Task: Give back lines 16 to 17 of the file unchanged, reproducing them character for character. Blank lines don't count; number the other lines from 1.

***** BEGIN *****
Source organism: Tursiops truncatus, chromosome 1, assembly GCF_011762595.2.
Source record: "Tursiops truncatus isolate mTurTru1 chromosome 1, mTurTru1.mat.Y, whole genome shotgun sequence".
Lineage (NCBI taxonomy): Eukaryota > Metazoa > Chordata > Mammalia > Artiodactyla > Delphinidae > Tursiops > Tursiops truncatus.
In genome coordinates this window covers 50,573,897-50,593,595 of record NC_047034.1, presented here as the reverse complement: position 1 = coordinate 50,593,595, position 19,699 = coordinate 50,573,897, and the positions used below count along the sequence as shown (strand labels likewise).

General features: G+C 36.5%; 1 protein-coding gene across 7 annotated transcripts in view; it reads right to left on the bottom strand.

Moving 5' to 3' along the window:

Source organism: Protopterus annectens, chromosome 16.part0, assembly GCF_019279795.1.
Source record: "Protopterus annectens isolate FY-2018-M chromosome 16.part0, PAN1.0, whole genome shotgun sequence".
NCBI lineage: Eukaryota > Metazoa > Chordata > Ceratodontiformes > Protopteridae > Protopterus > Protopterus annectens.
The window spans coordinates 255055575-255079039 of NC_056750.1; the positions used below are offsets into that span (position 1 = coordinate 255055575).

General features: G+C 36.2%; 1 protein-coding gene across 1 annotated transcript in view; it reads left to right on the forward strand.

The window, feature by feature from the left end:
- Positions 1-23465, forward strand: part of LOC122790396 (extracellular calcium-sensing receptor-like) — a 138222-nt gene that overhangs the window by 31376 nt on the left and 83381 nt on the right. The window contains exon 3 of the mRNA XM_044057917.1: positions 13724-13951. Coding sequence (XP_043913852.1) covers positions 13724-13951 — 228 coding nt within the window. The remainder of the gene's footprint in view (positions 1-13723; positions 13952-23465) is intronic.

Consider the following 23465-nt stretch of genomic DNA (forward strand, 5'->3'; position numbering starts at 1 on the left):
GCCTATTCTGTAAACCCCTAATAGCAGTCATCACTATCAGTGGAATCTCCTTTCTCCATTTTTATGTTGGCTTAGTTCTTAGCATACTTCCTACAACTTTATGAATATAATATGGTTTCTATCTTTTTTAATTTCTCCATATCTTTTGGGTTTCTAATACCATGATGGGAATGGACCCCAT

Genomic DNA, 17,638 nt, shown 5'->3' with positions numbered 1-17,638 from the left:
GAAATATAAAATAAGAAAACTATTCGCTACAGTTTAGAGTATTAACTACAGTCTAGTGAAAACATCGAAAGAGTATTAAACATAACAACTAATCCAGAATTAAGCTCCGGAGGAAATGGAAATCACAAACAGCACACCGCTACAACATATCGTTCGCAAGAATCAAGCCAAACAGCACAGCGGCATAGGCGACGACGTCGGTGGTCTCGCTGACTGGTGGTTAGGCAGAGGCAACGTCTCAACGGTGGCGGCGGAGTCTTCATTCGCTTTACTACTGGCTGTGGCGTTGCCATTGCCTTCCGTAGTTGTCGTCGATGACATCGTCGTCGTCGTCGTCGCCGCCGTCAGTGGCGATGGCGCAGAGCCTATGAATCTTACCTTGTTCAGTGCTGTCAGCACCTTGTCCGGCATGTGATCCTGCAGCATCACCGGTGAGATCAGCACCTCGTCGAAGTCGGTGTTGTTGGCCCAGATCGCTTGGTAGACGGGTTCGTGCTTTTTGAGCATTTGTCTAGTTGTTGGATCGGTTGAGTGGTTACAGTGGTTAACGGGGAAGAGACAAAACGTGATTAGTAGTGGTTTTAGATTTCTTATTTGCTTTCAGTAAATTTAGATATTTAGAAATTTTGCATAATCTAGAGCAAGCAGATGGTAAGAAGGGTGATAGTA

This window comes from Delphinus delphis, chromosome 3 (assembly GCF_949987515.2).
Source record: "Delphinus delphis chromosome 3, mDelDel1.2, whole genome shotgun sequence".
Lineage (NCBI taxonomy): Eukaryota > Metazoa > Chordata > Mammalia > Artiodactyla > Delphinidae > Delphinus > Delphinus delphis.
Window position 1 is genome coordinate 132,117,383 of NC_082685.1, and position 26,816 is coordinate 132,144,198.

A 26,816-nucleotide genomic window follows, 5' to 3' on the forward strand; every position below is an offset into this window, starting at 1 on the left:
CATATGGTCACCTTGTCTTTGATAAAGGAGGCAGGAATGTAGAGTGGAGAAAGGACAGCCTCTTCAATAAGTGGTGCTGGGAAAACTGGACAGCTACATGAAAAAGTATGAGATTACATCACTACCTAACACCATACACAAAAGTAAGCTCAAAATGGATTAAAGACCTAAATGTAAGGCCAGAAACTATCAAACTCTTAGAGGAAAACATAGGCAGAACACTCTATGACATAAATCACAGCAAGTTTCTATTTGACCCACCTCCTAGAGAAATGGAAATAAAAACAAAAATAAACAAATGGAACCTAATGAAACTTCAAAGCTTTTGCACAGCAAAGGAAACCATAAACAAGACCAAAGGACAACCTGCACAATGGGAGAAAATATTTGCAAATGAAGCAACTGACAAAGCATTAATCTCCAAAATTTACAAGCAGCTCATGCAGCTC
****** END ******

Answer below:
Genomic DNA, 17,638 nt, shown 5'->3' with positions numbered 1-17,638 from the left:
GAAATATAAAATAAGAAAACTATTCGCTACAGTTTAGAGTATTAACTACAGTCTAGTGAAAACATCGAAAGAGTATTAAACATAACAACTAATCCAGAATTAAGCTCCGGAGGAAATGGAAATCACAAACAGCACACCGCTACAACATATCGTTCGCAAGAATCAAGCCAAACAGCACAGCGGCATAGGCGACGACGTCGGTGGTCTCGCTGACTGGTGGTTAGGCAGAGGCAACGTCTCAACGGTGGCGGCGGAGTCTTCATTCGCTTTACTACTGGCTGTGGCGTTGCCATTGCCTTCCGTAGTTGTCGTCGATGACATCGTCGTCGTCGTCGTCGCCGCCGTCAGTGGCGATGGCGCAGAGCCTATGAATCTTACCTTGTTCAGTGCTGTCAGCACCTTGTCCGGCATGTGATCCTGCAGCATCACCGGTGAGATCAGCACCTCGTCGAAGTCGGTGTTGTTGGCCCAGATCGCTTGGTAGACGGGTTCGTGCTTTTTGAGCATTTGTCTAGTTGTTGGATCGGTTGAGTGGTTACAGTGGTTAACGGGGAAGAGACAAAACGTGATTAGTAGTGGTTTTAGATTTCTTATTTGCTTTCAGTAAATTTAGATATTTAGAAATTTTGCATAATCTAGAGCAAGCAGATGGTAAGAAGGGTGATAGTA